Incline’s “Church Girls” Provides Irreverent Fun
Review by Doug Iden of “Church Girls”: Incline Theatre
Prepare to suspend your disbelief as six male actors drag you into the activities of the Womenâ€™s auxiliary of the Umatilla Second Christian Church inÂ “Church Girls, The Musical” opening at the Warsaw Federal Incline Theater.Â Â The women, along with a total of 23 characters, try to plan the annual Motherâ€™s Day program plus other hijinks.Â Â The tone and structure of this show echoesÂ “Nunsense” with its combination of satire, buffoonery, outrageous behavior and naivetÃ© of rural, small town Florida.
Consistently breaking the theatrical â€œfourth wallâ€, twin sisters Daisy Feldspar (Ken Jones) and Maisy Shirkwater (Roderick Justice) continually talk to the audience as though they are members of the congregation. Other members of the Womenâ€™s Auxiliary include Cloretta Powers (Brandon Bentley), Sherry Coldenspore (A. Janes Jones), nasty Minerva Beehimer (Rodger Pille) and the newest member Revita Glory (Jeshaun Jackson). Being astute readers, Iâ€™m sure that you noted that the Womenâ€™s Auxiliary members are all men. Not only that, but each of them plays a variety of other characters which leads to the tour-de-force of six actors playing multiple roles while enduring a dizzying number of rapid costume changes. Dressers do not normally earn a mention in a review but Madeleine Burgoon, Arianna Catalano and Will Jones ensured that each of the characters were properly dressed.
A seventh â€œladyâ€, Darlene Opal (played by Jamey Strawn) is also the composer and Music Director of the show. Strawn only has a few lines but plays the keyboard on stage to accompany the cast.
The play is a series of vignettes during which different characters and different rural views are satirized. The opening number (composed by Strawn and Director/lyricist Christine Jones) is â€œNot Just an Amenâ€ using puns to introduce the gender-bending reality of the show. In the song â€œWatch What You Sayâ€, Maisy and Cloretta enumerate a series of words which they think should be banned by the City Council such as â€œhumpbackâ€, â€œrubber bandâ€ and â€œpound cakeâ€. Climate change is spoofed in the song â€œI Donâ€™t Mind Global Warningâ€ when Minerva and the company bemoans the fact that â€œyour carbon footprint crushed meâ€.
The climax comes when Sherry Coldenspore picks “Oedipus Rex” as the play they should do to celebrate a motherâ€™s love for her son and vice versa.Â Â Obviously, no one had actually read the classic Greek tragedy.Â Â Their attempt to do the play is both disastrous and hilarious.Â They do not shy away from race issues either since their newest member, Revita, is black.Â Â The other women attempt to do some soul and gospel singing while telling Revita that they are â€œJust Like Youâ€.Â Â Revitaâ€™s response is the musical â€œShut Your Mouthâ€.Â Â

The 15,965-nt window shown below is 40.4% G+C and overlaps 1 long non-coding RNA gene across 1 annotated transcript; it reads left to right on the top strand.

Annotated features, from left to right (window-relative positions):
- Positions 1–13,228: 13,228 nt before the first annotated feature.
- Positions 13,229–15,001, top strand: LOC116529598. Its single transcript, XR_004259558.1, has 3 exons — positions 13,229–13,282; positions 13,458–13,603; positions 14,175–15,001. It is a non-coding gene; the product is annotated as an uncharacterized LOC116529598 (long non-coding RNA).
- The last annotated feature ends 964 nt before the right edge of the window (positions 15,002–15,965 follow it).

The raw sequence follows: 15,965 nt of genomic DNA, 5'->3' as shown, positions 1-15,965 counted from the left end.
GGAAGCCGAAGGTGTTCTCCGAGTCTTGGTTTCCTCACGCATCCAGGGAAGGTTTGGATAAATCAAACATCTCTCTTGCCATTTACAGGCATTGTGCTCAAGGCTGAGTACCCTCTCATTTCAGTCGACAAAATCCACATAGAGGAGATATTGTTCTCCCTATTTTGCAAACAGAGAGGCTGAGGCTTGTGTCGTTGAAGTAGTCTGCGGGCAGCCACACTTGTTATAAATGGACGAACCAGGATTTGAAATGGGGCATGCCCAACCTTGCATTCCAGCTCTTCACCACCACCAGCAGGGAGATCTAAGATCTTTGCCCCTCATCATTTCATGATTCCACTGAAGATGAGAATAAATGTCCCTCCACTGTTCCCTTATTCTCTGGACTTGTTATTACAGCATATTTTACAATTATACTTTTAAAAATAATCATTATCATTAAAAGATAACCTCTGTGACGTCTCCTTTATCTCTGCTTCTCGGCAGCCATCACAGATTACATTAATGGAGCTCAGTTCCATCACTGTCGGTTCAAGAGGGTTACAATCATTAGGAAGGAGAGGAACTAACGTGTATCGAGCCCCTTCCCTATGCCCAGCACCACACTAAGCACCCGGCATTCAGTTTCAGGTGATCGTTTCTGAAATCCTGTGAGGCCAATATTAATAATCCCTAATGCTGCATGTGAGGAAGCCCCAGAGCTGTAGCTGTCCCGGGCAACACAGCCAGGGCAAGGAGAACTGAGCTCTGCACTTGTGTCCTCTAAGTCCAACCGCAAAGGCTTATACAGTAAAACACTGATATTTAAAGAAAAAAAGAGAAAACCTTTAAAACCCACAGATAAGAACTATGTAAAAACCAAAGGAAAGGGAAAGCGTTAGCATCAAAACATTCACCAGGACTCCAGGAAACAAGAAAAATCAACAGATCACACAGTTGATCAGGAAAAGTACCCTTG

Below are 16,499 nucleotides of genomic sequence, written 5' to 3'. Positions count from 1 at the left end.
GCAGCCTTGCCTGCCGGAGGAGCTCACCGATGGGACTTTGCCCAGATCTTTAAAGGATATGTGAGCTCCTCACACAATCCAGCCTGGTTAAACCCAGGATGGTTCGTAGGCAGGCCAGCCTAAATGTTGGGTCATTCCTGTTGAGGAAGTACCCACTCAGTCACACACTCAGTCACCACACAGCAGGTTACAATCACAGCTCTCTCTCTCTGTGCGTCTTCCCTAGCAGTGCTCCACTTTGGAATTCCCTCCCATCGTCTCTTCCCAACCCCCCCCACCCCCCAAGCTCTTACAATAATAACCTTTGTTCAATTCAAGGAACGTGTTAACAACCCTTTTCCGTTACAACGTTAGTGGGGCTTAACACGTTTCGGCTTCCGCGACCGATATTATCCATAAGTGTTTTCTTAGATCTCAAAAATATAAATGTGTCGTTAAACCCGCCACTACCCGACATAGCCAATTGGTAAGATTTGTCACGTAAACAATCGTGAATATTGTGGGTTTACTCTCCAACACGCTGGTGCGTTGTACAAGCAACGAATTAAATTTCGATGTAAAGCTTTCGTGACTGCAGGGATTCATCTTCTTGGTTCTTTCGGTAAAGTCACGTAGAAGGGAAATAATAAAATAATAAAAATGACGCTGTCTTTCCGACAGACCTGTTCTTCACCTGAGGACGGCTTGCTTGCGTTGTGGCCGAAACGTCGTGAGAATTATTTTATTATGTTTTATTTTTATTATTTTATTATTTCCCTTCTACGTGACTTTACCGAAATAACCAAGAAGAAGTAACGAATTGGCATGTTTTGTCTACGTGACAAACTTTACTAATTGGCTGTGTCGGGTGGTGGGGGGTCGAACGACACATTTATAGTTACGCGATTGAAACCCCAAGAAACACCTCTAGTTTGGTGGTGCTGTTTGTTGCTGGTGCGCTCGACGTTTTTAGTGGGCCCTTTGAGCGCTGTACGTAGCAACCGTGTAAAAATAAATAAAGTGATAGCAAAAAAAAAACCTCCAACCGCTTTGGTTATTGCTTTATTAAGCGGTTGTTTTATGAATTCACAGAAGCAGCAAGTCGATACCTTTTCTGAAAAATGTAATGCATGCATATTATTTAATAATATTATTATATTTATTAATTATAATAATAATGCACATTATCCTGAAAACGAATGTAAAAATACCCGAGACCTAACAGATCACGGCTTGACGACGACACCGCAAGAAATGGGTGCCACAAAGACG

The zaniest of the other characters include sleazy Larry Coldenspore (Sherryâ€™s husband, played by Jones) who tries to team with Harley Buford (Rodger Pille) to open a drive through dialysis service.Â Â Pille also plays the ineffectual pastor Rev. Harv Feldspar, who needs frequent prompting from his wife Daisy while giving his sermons.Â Â Other highlights include costume designer Irma Snead (Jones) who smokes incessantly and wears faux leopard pants. Rupert Eikenberry (Jones again) plays a creepy mortician and Roderick Justice portrays a botox-infused Naomi May Hooker whose face keeps slipping.Â Â Jackson plays the only two redeemable characters including Jefferson Glory who commiserates with Sherry because of her husbandâ€™s infidelity.
Despite all the character and costume switching, there were no mistakes which is a major tribute to the actors, the dressers and the director.
The music is not memorable but the lyrics for some of the songs are very clever and several gospel numbers are loud and enthusiastic. The voices of the actors are solid with a special nod to Jackson and Pille.
The set designed by Ken Jones is static but it effectively displays the inside of the church. The variety of costumes (by Table for Five) and wigs by Roderick Justice are significant ranging from â€œold ladyâ€ dresses to camouflage outfits to the Pastors suit to fat body suits to the mortician dressed in black.
Overall, the play is very funny, somewhat risquÃ© and an equal opportunity satire.
So, enjoy your visit to the Bible Belt with the exuberant Church Girls, The Musicalplaying at the Warsaw Federal Incline Theater through June 30.